Rheumatoid disease or rheumatoid arthritis?

Rheumatoid disease is more descriptive than rheumatoid arthritis. These words capture its systemic nature and that it can affect organs such the heart, lungs and eyes. RA, by contrast, is too easily confused with osteo arthritis. Lots of people, upon hearing I have arthritis, say, ‘Oh, I have a bit of that in my knees’, or ‘My mum has that’. Questioning them further, it turns out that they have osteo arthritis. When they find out what RA/RD really involves, people often look surprised. Many people don’t know the symptoms and the reality of what it’s like living with RA/RD. I’m pleased that the National Rheumatoid Arthritis Society’s RA Awareness Week 2014 (16th-22nd June) has ‘invisible disease’ as the focus, as its hidden nature is a huge part of the problem when it comes to public perception.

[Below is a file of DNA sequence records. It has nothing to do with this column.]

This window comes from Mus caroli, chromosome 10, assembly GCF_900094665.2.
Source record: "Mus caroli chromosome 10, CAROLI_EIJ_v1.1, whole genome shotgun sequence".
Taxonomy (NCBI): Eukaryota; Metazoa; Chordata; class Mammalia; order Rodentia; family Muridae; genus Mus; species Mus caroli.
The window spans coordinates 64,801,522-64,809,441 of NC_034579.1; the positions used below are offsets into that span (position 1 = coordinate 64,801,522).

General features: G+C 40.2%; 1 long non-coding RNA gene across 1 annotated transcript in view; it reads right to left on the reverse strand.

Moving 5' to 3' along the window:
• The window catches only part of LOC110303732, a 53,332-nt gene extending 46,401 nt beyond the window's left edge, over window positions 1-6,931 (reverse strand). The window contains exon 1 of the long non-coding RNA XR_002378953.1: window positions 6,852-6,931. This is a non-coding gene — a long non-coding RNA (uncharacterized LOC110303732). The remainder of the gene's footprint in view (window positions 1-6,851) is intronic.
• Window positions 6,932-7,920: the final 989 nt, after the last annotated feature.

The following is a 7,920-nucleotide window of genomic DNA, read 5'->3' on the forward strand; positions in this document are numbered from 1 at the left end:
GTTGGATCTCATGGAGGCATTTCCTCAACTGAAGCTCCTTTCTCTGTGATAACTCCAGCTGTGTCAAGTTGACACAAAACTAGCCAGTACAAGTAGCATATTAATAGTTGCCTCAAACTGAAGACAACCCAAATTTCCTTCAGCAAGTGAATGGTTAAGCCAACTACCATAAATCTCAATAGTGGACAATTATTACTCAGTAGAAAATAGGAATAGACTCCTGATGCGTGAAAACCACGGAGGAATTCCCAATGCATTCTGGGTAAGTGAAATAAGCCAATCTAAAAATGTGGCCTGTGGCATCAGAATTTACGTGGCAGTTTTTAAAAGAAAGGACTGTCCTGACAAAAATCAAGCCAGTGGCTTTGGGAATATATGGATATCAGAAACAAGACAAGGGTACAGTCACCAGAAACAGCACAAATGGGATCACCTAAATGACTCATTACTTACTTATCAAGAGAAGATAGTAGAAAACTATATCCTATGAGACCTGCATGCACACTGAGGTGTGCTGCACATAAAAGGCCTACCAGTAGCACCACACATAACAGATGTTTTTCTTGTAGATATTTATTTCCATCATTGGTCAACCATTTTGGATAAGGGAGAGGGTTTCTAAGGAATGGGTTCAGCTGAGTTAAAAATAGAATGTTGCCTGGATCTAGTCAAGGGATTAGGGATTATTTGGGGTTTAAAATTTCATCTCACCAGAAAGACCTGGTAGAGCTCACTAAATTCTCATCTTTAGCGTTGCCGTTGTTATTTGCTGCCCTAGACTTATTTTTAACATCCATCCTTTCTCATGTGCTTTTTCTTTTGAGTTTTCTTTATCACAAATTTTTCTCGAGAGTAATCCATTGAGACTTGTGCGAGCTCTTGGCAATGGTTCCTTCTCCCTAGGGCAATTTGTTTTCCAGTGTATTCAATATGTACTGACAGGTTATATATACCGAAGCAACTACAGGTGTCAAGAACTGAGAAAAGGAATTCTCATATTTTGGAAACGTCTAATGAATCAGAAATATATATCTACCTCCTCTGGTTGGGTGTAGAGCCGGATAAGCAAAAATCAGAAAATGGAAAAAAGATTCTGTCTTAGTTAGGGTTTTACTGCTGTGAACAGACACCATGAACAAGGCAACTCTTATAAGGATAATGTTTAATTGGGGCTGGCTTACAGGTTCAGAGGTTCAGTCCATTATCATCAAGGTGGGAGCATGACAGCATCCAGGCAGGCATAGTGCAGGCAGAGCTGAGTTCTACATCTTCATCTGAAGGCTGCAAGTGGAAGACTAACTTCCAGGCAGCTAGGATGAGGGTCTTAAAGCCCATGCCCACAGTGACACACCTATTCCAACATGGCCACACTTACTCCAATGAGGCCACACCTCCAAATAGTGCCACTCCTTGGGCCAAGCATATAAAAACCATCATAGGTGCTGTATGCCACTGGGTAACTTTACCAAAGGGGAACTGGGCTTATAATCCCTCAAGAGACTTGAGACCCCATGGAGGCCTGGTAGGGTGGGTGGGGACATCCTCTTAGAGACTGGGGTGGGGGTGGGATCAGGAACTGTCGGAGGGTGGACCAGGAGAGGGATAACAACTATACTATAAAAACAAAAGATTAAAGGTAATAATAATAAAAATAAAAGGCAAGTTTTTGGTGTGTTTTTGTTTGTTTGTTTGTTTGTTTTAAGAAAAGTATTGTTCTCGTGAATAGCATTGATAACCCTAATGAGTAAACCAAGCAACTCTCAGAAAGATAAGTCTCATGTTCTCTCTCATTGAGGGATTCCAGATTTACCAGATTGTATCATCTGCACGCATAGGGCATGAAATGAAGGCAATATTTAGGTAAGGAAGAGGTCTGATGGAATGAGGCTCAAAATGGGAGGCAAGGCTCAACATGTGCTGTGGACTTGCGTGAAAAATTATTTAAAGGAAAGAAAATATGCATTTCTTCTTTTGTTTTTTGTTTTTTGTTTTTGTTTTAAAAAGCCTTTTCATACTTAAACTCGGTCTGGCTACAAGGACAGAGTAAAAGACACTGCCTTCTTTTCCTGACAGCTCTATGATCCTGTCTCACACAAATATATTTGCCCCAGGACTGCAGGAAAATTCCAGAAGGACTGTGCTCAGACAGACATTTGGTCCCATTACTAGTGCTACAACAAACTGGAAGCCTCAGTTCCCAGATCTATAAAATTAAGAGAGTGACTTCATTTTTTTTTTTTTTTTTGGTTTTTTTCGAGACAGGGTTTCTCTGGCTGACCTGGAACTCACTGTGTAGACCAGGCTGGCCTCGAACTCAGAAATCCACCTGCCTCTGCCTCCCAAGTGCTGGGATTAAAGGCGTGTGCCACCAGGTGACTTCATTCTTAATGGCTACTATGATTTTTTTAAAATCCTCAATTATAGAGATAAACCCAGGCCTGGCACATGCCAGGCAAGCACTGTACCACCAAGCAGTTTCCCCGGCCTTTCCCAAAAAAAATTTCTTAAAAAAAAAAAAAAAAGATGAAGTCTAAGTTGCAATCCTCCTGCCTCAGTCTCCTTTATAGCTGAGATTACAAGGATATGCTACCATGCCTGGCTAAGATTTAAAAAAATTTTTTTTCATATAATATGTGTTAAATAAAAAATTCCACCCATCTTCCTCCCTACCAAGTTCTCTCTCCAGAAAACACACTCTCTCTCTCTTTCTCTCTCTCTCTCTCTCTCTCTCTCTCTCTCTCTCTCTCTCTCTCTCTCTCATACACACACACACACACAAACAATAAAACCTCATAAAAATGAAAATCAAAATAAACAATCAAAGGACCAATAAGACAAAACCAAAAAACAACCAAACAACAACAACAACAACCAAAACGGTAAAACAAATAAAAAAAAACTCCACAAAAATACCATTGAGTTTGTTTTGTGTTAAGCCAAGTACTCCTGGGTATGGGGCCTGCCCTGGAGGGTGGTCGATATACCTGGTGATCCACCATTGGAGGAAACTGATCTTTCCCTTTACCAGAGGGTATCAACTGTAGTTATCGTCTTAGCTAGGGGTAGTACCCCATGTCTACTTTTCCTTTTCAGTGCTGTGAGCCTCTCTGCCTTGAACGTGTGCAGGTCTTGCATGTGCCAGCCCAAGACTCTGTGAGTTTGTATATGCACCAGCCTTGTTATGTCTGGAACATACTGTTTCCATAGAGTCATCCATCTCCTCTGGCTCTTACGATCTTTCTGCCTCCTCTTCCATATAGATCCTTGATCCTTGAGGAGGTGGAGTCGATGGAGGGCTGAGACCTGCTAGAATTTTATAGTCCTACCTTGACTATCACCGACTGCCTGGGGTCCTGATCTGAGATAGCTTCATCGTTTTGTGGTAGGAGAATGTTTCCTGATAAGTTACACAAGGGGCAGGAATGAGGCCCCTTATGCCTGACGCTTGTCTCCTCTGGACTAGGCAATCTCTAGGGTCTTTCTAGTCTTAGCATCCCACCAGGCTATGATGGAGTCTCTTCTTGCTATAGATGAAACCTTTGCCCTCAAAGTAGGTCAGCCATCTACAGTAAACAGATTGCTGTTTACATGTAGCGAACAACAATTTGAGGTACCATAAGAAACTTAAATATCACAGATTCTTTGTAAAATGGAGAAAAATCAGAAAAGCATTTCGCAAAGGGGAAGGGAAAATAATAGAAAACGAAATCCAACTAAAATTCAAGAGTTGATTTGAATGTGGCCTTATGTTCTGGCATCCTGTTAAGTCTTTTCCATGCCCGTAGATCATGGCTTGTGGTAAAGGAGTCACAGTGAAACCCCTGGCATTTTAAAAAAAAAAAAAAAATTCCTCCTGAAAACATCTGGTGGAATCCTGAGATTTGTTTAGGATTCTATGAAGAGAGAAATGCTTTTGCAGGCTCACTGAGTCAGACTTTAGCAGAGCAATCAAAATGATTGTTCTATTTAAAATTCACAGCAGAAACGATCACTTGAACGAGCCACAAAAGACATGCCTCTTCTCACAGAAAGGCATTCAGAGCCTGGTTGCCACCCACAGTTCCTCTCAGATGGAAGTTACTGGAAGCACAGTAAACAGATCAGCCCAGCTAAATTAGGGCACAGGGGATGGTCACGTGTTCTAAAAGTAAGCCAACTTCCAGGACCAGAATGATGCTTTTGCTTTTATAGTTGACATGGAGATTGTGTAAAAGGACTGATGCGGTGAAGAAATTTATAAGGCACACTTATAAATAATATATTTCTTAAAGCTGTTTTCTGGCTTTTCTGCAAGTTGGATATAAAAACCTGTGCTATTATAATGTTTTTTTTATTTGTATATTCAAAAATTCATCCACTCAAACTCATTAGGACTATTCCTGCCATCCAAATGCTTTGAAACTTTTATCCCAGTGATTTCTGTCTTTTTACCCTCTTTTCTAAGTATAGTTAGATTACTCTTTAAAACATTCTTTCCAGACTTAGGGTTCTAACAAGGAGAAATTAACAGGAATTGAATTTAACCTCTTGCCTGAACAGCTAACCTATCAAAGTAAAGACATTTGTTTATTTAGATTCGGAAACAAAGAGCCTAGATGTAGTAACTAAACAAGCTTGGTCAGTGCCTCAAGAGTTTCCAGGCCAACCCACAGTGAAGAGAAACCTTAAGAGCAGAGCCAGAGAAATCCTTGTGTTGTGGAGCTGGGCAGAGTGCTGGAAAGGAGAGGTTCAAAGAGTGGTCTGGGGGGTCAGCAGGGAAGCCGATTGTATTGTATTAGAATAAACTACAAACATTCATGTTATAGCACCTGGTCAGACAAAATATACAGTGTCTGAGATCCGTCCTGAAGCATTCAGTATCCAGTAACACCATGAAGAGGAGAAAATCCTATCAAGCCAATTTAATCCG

Until recognition improves, I’m going to continue using both rheumatoid arthritis and rheumatoid disease in conversation. Media coverage of RA/RD should focus on the fact that drug remission is possible, although it may take years, and that lots of people can successfully manage their condition with the right treatment and support network (from friends, families and health professionals). Having said that, it’s also important that health professionals tell RA/RD patients about potential side effects from medication but this shouldn’t be done in a ‘doom and gloom’ way which makes people too scared to take the drugs. The key message is that the benefits of taking the medication outweigh the risks. I had no idea what would happen to my joints if I continued without drugs (I had a 7 month hiatus from them), because no one had ever properly explained what could happen and I didn’t know I had erosive RA. That all changed when my GP said ‘Your joints will crumble if you continue this diet-only approach’. I also think that talking to others going through it is invaluable, whether in person or online. Sharing stories and encouragement has really helped me and I’m sure it’s helped others too. In an ideal world, there would be no need for an RA/RD Awareness Week, as everyone would know what it is, how its treated, and that remission is a distinct possibility.

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